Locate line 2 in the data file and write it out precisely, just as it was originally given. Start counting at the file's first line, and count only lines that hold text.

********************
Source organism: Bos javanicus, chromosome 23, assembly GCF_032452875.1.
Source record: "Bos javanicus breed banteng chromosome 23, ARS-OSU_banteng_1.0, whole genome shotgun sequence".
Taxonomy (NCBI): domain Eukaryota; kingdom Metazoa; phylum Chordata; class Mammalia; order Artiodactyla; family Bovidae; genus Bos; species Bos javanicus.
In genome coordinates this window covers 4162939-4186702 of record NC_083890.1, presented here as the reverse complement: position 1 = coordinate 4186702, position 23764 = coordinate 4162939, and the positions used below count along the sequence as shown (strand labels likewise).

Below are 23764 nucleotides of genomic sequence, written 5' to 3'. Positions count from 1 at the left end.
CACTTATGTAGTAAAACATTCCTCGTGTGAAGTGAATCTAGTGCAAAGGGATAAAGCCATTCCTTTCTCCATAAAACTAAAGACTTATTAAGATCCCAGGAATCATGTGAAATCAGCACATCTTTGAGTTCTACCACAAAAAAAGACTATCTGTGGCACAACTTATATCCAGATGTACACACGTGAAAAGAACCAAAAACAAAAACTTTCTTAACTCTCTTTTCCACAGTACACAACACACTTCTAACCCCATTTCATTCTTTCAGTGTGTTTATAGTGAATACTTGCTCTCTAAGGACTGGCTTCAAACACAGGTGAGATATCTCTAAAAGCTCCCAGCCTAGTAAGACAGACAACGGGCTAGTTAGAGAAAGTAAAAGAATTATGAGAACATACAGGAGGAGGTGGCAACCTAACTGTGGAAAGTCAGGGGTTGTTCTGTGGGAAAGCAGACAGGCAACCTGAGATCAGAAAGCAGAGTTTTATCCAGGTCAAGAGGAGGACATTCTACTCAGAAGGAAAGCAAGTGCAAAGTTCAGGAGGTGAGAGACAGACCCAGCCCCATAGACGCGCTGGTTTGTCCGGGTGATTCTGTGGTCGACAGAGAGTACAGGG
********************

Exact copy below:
Source record: "Bos javanicus breed banteng chromosome 23, ARS-OSU_banteng_1.0, whole genome shotgun sequence".